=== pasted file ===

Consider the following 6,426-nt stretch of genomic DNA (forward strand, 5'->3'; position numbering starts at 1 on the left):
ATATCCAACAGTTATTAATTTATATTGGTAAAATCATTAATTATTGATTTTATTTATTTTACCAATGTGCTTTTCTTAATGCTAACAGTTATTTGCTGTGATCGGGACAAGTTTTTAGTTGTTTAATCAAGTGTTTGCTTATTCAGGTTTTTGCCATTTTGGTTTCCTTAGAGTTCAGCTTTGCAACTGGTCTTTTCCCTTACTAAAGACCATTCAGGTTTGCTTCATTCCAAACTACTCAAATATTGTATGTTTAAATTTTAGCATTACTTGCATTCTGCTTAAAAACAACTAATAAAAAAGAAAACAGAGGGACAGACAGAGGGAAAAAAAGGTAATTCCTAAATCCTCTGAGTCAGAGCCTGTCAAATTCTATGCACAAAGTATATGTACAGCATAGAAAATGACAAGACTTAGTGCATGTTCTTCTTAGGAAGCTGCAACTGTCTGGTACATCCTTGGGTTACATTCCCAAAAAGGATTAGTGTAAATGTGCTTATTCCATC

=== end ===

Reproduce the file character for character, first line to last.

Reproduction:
Consider the following 6,426-nt stretch of genomic DNA (forward strand, 5'->3'; position numbering starts at 1 on the left):
ATATCCAACAGTTATTAATTTATATTGGTAAAATCATTAATTATTGATTTTATTTATTTTACCAATGTGCTTTTCTTAATGCTAACAGTTATTTGCTGTGATCGGGACAAGTTTTTAGTTGTTTAATCAAGTGTTTGCTTATTCAGGTTTTTGCCATTTTGGTTTCCTTAGAGTTCAGCTTTGCAACTGGTCTTTTCCCTTACTAAAGACCATTCAGGTTTGCTTCATTCCAAACTACTCAAATATTGTATGTTTAAATTTTAGCATTACTTGCATTCTGCTTAAAAACAACTAATAAAAAAGAAAACAGAGGGACAGACAGAGGGAAAAAAAGGTAATTCCTAAATCCTCTGAGTCAGAGCCTGTCAAATTCTATGCACAAAGTATATGTACAGCATAGAAAATGACAAGACTTAGTGCATGTTCTTCTTAGGAAGCTGCAACTGTCTGGTACATCCTTGGGTTACATTCCCAAAAAGGATTAGTGTAAATGTGCTTATTCCATC